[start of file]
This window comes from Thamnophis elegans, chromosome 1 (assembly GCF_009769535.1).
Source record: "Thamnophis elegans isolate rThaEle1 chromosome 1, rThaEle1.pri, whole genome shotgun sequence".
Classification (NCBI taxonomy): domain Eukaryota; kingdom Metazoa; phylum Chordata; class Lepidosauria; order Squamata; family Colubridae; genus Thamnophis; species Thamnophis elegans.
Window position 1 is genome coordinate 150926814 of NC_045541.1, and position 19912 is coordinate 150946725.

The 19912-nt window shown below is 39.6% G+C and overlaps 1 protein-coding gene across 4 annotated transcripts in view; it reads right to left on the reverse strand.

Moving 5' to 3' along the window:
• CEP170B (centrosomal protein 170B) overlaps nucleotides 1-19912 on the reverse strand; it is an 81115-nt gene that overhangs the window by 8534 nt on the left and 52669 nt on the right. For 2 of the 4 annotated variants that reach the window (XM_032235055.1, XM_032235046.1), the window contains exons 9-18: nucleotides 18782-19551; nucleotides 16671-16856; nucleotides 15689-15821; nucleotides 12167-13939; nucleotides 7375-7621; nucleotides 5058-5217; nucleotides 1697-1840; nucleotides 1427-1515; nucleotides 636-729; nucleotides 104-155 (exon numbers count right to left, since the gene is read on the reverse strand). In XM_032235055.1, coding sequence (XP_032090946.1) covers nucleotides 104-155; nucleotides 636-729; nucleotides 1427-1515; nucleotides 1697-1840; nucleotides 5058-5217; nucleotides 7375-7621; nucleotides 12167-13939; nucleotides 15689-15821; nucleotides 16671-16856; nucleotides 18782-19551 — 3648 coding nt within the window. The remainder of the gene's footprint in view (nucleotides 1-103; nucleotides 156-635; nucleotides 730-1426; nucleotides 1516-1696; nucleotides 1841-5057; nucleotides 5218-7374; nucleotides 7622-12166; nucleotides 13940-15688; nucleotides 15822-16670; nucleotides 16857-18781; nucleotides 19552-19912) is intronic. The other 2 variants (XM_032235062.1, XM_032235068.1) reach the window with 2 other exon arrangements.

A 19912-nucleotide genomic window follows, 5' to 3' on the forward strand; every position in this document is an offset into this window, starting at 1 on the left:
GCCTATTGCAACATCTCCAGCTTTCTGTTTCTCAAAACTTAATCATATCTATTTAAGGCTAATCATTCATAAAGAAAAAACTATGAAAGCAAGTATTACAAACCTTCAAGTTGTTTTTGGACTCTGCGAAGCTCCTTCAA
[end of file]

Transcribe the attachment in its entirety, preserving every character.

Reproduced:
This window comes from Thamnophis elegans, chromosome 1 (assembly GCF_009769535.1).
Source record: "Thamnophis elegans isolate rThaEle1 chromosome 1, rThaEle1.pri, whole genome shotgun sequence".
Classification (NCBI taxonomy): domain Eukaryota; kingdom Metazoa; phylum Chordata; class Lepidosauria; order Squamata; family Colubridae; genus Thamnophis; species Thamnophis elegans.
Window position 1 is genome coordinate 150926814 of NC_045541.1, and position 19912 is coordinate 150946725.

The 19912-nt window shown below is 39.6% G+C and overlaps 1 protein-coding gene across 4 annotated transcripts in view; it reads right to left on the reverse strand.

Moving 5' to 3' along the window:
• CEP170B (centrosomal protein 170B) overlaps nucleotides 1-19912 on the reverse strand; it is an 81115-nt gene that overhangs the window by 8534 nt on the left and 52669 nt on the right. For 2 of the 4 annotated variants that reach the window (XM_032235055.1, XM_032235046.1), the window contains exons 9-18: nucleotides 18782-19551; nucleotides 16671-16856; nucleotides 15689-15821; nucleotides 12167-13939; nucleotides 7375-7621; nucleotides 5058-5217; nucleotides 1697-1840; nucleotides 1427-1515; nucleotides 636-729; nucleotides 104-155 (exon numbers count right to left, since the gene is read on the reverse strand). In XM_032235055.1, coding sequence (XP_032090946.1) covers nucleotides 104-155; nucleotides 636-729; nucleotides 1427-1515; nucleotides 1697-1840; nucleotides 5058-5217; nucleotides 7375-7621; nucleotides 12167-13939; nucleotides 15689-15821; nucleotides 16671-16856; nucleotides 18782-19551 — 3648 coding nt within the window. The remainder of the gene's footprint in view (nucleotides 1-103; nucleotides 156-635; nucleotides 730-1426; nucleotides 1516-1696; nucleotides 1841-5057; nucleotides 5218-7374; nucleotides 7622-12166; nucleotides 13940-15688; nucleotides 15822-16670; nucleotides 16857-18781; nucleotides 19552-19912) is intronic. The other 2 variants (XM_032235062.1, XM_032235068.1) reach the window with 2 other exon arrangements.

A 19912-nucleotide genomic window follows, 5' to 3' on the forward strand; every position in this document is an offset into this window, starting at 1 on the left:
GCCTATTGCAACATCTCCAGCTTTCTGTTTCTCAAAACTTAATCATATCTATTTAAGGCTAATCATTCATAAAGAAAAAACTATGAAAGCAAGTATTACAAACCTTCAAGTTGTTTTTGGACTCTGCGAAGCTCCTTCAA